Brian Parrott, former Director of Adult Social Services, Chair and Non-Executive Director of NHS Trusts and Chair of Suffolk Family Carers, shares his thoughts on the comparisons between New Zealand's Social Care system and the UK's. 

Brian’s professional background is as a social worker. He has been Director of Social Services, Chair and Non-Executive Director of NHS Trusts and Chair of Suffolk Family Carers. He continues to be Independent Chair of a London borough Safeguarding Adults Board and is involved with national policy developments through the Association of Directors of Adult Social Services. In this piece, following a recent trip to Canterbury, New Zealand, he offers his thoughts on the latest healthcare systems. 

Read a snippet of his thoughts below and his full article is available at the below link. 

"These thoughts are tentative, founded on impressions and interpretations of conversations with health services professionals in person, which I had pre-arranged in Christchurch on 7 March 2018. I am very grateful for the time people gave me. I may have misunderstood some features. I also had various other chance conversations about health care while travelling in New Zealand over three weeks during February and March 2018. My understanding of the CHS is backed by other awareness, particularly of Kings Fund publications (Nick Timmins & Chris Ham 2013; Anna Charles August 2017; Chris Ham, David Meates, Vince Barry blogs October 2017; and others).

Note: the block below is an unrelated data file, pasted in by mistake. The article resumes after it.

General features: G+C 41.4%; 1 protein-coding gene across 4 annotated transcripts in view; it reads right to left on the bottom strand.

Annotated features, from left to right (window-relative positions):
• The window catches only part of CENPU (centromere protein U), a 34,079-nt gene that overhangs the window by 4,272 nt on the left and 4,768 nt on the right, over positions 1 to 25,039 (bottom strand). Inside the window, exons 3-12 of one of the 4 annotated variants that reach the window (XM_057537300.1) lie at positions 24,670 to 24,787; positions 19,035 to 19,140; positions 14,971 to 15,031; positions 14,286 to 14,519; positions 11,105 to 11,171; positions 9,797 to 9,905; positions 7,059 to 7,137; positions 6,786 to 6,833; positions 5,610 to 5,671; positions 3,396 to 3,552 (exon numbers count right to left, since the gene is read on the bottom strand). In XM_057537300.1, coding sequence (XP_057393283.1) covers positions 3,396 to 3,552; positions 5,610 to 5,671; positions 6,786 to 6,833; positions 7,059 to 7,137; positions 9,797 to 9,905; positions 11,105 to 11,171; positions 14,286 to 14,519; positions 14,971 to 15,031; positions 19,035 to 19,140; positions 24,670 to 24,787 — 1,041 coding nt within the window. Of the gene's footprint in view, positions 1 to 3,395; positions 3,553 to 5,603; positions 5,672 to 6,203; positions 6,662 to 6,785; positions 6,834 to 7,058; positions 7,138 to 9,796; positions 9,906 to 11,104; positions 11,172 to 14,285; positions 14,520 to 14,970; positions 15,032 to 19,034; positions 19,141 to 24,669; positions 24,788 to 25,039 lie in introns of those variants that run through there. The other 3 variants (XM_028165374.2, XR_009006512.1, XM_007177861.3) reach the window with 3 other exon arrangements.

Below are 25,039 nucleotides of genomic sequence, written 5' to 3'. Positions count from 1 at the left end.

"I may not be up to date with all current leadership thinking and plans in relation to Sustainability and Transformation Plans(STPs) and Accountable/Integrated Care systems (ICSs) nationally in England, locally, and more specifically in Suffolk (& North East Essex.) My thoughts are about all English health and social care systems but inevitably more about ones of roughly equivalent population to the Canterbury region – 600,000, and Suffolk most especially.

"It will be known to colleagues that my background is as social worker, social services manager (in Suffolk) and Director of Social Services (in several local authorities), and more recently in non-executive director and chair NHS and voluntary sector roles. My particular interests are health and social care integrated arrangements (organisational and practitioner perspectives); the actual experiences of and engagement with patients, service users and families/carers of all ages; and more especially older people, mental health & learning disability services. The impressions I describe are inevitably influenced by this background.  I know less about aspects of current best clinical practice and pathways within and between primary, acute and community health care services. Locally I know less about North East Essex given that it is outside the local social services and voluntary sector networks in Suffolk with which I am most familiar.

"Despite these cautionary notes I hope the thoughts I set out below in this paper may be helpful to colleagues in Suffolk and nationally."